The Hack That Will Keep You From Ever Overmixing Batter Again

If you're a novice baker, you may have found yourself confused when faced with a recipe that simply tells you not to overmix your batter but fails to clarify what exactly qualifies as overmixing — and how you can tell if you've been whisking away for too long. Luckily, there's an easy hack that can simplify things. Rather than mixing as you normally would, you just need to perfect your folding technique, as Lifehacker explains. And, while it's often commonly recommended as a way to incorporate delicate, light ingredients such as whipped cream or egg whites, the technique can be used in a wide variety of batters.

According to The Spruce Eats, when folding ingredients together, you're typically combining different thicknesses and weights, such as the wet and dry ingredients in a cake batter. Rather than mixing the batter repeatedly in a circular direction as you would with most batters and risk accidentally overmixing your dish, when you fold your ingredients together, you essentially scrape a spatula along the bottom of your mixture, flip it over top, and repeat the motion several times until your ingredients are just incorporated (another term you might recognize from various recipes that are trying to prevent you from creating dense, unappetizing baked goods).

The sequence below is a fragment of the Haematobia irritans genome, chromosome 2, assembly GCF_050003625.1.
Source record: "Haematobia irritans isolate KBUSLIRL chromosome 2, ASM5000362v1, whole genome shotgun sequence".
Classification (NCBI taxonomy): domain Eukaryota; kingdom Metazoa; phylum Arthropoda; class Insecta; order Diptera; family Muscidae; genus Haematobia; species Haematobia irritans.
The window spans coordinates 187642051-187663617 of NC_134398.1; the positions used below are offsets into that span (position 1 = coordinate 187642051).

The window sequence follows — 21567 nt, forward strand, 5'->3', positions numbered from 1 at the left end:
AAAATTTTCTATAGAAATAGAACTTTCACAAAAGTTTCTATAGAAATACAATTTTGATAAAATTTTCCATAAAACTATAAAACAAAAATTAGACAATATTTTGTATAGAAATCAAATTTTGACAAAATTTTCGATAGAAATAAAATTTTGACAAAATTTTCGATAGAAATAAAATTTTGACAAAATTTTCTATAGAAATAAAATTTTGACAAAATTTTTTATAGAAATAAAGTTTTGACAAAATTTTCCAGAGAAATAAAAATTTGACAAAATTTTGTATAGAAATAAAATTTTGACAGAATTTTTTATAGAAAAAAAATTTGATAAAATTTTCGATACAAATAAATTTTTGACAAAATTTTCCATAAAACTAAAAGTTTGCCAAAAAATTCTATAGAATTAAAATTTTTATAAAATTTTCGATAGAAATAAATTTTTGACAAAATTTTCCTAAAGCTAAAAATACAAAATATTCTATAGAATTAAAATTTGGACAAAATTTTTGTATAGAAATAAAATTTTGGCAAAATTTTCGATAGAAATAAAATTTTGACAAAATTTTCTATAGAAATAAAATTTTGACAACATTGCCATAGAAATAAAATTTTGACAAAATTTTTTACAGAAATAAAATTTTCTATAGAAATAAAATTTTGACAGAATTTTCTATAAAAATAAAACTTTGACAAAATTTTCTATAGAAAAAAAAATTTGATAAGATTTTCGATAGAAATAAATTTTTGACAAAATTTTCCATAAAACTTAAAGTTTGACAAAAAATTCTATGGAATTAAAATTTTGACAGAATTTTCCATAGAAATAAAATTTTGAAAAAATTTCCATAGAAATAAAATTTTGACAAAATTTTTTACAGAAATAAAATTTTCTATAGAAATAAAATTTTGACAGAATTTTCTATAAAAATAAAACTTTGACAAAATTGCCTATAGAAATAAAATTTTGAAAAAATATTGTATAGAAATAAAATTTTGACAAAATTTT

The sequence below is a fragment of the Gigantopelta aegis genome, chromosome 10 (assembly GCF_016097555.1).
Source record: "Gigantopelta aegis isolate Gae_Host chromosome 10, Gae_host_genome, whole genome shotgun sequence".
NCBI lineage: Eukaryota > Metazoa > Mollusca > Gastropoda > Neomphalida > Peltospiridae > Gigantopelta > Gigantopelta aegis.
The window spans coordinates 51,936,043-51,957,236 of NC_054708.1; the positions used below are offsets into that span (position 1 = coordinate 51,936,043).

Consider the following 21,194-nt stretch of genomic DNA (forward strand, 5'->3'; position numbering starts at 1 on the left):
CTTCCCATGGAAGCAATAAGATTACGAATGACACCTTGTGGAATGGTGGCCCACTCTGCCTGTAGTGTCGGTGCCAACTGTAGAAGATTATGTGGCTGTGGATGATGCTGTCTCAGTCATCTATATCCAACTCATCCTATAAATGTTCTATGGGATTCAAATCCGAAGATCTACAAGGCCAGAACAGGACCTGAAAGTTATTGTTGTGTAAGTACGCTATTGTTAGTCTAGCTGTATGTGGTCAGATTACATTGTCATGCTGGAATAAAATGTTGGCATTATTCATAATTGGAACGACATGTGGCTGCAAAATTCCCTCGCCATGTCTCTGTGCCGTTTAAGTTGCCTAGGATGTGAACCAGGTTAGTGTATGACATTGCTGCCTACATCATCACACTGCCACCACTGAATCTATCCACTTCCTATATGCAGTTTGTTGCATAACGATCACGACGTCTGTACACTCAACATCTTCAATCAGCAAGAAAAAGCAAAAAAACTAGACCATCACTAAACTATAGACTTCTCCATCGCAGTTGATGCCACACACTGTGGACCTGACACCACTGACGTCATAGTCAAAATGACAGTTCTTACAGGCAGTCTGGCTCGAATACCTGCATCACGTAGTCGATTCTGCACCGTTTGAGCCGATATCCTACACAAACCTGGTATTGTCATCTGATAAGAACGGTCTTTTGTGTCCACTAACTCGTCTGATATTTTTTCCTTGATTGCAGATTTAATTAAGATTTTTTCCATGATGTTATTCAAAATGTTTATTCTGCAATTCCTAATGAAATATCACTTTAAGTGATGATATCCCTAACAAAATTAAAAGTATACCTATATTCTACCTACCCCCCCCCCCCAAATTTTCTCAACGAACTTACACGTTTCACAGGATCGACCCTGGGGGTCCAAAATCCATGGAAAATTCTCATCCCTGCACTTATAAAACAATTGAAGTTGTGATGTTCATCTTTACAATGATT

For those who need to see the folding technique in action, there are plenty of tutorials online, including one YouTube video from Food 52's Sohla El-Waylly, in which she folds together the ingredients to make a light and fluffy souffle.

A few tips to prevent overmixing

The practice of swapping your technique and simply folding in your ingredients rather than enthusiastically mixing them together should go a long way in helping to prevent an overmixed batter. However, there are a few other tips that you may want to keep in mind if you find that you always tend to take things a little past that "just incorporated" stage. After all, when you overmix a batter, it can become tough.

First, don't assume you need to have a perfectly smooth batter. As Food52 explains, some dishes like pancakes and waffles will turn out just fine if some lumps remain, as a perfectly smooth batter could look lovely but end up overmixed, resulting in a rubbery final product. In dishes like cakes and cookies, you want to mix in the flour until it just disappears — and then stop immediately, as Paste Magazine recommends, resisting the urge to continue churning the batter around for another couple of minutes.

Also, if you're mixing with a machine rather than by hand, don't turn your mixer up to the high setting unless the recipe actually tells you to do so, as explained by the Cake Decorist. While it may be tempting to speed up the process, you run a far greater risk of overmixing than if you patiently allow everything to combine on low. Now, you can make pancakes every morning with a light heart, as you'll know how to prevent them from becoming tough.